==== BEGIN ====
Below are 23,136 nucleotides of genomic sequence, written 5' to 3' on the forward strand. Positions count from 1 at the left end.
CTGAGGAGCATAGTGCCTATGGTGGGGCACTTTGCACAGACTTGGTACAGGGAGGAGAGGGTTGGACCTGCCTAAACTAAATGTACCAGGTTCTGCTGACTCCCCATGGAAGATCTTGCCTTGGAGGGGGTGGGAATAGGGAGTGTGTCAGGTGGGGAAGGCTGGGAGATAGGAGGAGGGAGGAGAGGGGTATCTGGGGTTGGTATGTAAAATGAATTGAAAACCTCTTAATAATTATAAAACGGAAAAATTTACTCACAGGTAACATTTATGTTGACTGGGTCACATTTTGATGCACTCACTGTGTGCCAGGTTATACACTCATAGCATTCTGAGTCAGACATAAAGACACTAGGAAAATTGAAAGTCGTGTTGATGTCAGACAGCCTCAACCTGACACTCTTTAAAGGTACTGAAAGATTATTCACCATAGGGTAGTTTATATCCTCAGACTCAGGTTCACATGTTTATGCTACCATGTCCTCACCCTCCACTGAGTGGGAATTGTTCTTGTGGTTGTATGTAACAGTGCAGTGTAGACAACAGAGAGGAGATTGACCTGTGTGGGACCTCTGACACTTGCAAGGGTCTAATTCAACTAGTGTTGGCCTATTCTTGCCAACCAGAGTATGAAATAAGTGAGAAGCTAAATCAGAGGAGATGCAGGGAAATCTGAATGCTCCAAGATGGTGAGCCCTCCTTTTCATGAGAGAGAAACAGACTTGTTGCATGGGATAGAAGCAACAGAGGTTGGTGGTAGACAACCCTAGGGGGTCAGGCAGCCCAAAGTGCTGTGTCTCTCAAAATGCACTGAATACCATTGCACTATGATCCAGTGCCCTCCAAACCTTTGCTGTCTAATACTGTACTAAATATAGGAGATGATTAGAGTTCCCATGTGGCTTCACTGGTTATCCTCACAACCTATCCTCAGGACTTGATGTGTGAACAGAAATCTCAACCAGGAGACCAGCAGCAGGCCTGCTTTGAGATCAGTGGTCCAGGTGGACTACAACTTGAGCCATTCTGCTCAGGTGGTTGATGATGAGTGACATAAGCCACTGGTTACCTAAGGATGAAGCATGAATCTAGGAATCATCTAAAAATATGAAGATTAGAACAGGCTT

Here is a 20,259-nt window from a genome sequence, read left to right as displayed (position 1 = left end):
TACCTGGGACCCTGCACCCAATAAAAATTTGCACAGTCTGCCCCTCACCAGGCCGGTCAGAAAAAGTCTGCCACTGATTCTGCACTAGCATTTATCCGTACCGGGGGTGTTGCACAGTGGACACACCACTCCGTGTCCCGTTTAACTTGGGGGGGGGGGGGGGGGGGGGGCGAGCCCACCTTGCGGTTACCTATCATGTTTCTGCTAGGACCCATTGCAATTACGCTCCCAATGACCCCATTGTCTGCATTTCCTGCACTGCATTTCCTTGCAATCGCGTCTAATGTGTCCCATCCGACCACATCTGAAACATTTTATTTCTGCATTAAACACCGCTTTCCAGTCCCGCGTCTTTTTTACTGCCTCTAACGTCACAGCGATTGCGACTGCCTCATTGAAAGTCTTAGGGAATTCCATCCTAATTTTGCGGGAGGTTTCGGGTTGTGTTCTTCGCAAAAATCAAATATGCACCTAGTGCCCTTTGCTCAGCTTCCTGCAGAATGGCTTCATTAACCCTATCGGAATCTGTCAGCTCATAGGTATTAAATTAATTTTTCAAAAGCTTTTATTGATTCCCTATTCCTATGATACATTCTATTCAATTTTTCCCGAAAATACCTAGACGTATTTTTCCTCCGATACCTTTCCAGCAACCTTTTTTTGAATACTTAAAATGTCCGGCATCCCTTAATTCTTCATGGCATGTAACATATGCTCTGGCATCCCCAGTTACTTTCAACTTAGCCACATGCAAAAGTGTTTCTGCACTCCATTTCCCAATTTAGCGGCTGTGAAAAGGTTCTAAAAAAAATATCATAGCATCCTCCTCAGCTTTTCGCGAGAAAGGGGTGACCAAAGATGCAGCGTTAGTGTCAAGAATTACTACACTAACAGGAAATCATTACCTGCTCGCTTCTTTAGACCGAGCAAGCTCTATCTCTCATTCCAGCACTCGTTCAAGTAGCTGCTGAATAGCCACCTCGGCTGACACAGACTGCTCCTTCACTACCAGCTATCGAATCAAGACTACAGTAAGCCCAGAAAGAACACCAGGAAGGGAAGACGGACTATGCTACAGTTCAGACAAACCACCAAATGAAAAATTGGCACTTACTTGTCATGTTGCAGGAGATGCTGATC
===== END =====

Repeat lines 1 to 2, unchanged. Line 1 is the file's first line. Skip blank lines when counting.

Below are 23,136 nucleotides of genomic sequence, written 5' to 3' on the forward strand. Positions count from 1 at the left end.
CTGAGGAGCATAGTGCCTATGGTGGGGCACTTTGCACAGACTTGGTACAGGGAGGAGAGGGTTGGACCTGCCTAAACTAAATGTACCAGGTTCTGCTGACTCCCCATGGAAGATCTTGCCTTGGAGGGGGTGGGAATAGGGAGTGTGTCAGGTGGGGAAGGCTGGGAGATAGGAGGAGGGAGGAGAGGGGTATCTGGGGTTGGTATGTAAAATGAATTGAAAACCTCTTAATAATTATAAAACGGAAAAATTTACTCACAGGTAACATTTATGTTGACTGGGTCACATTTTGATGCACTCACTGTGTGCCAGGTTATACACTCATAGCATTCTGAGTCAGACATAAAGACACTAGGAAAATTGAAAGTCGTGTTGATGTCAGACAGCCTCAACCTGACACTCTTTAAAGGTACTGAAAGATTATTCACCATAGGGTAGTTTATATCCTCAGACTCAGGTTCACATGTTTATGCTACCATGTCCTCACCCTCCACTGAGTGGGAATTGTTCTTGTGGTTGTATGTAACAGTGCAGTGTAGACAACAGAGAGGAGATTGACCTGTGTGGGACCTCTGACACTTGCAAGGGTCTAATTCAACTAGTGTTGGCCTATTCTTGCCAACCAGAGTATGAAATAAGTGAGAAGCTAAATCAGAGGAGATGCAGGGAAATCTGAATGCTCCAAGATGGTGAGCCCTCCTTTTCATGAGAGAGAAACAGACTTGTTGCATGGGATAGAAGCAACAGAGGTTGGTGGTAGACAACCCTAGGGGGTCAGGCAGCCCAAAGTGCTGTGTCTCTCAAAATGCACTGAATACCATTGCACTATGATCCAGTGCCCTCCAAACCTTTGCTGTCTAATACTGTACTAAATATAGGAGATGATTAGAGTTCCCATGTGGCTTCACTGGTTATCCTCACAACCTATCCTCAGGACTTGATGTGTGAACAGAAATCTCAACCAGGAGACCAGCAGCAGGCCTGCTTTGAGATCAGTGGTCCAGGTGGACTACAACTTGAGCCATTCTGCTCAGGTGGTTGATGATGAGTGACATAAGCCACTGGTTACCTAAGGATGAAGCATGAATCTAGGAATCATCTAAAAATATGAAGATTAGAACAGGCTT